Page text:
Textbook Notes (368,035)
Canada (161,583)
Psychology (1,063)
PSY3122 (64)
Chapter 4

Chapter 4 - Female Sexual Anatomy and Physiology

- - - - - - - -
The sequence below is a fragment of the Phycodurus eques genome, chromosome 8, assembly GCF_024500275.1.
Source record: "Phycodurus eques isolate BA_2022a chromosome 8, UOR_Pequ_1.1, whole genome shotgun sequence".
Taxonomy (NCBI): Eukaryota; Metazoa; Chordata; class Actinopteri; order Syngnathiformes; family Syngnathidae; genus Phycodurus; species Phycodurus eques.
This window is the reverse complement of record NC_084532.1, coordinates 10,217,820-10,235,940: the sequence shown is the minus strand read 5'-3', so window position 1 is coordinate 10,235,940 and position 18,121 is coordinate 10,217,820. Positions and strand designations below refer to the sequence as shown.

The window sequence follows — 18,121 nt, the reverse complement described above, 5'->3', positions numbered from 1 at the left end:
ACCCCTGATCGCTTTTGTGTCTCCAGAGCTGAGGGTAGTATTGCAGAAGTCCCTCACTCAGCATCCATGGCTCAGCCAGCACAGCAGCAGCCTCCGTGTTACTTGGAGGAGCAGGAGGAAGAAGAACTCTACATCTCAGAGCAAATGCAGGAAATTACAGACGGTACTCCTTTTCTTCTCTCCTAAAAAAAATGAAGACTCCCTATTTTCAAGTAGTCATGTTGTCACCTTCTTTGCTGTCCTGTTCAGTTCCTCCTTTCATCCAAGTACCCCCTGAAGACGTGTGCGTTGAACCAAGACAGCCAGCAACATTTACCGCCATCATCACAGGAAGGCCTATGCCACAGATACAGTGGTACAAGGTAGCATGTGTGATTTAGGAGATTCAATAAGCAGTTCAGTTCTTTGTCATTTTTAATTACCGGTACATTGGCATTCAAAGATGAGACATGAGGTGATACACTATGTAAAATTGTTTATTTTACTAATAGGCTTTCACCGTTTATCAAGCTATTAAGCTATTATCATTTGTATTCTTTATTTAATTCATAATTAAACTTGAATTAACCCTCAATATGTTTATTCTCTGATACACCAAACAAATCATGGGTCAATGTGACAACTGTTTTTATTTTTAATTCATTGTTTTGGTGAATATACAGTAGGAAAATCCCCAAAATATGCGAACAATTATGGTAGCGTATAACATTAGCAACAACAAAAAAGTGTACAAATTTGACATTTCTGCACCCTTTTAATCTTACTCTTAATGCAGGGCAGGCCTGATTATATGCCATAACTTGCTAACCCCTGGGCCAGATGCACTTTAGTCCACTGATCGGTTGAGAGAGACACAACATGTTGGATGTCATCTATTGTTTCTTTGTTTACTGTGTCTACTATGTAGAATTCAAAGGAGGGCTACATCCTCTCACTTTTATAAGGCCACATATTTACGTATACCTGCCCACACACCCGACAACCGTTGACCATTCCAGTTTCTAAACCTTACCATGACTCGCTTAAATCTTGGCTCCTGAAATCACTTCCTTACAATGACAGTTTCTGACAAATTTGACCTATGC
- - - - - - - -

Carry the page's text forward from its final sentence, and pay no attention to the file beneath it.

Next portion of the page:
9 Pages
132 Views
Unlock Document

Department
Psychology
Course
PSY3122
Professor
Peggy Kleinplatz
Semester
Fall

Description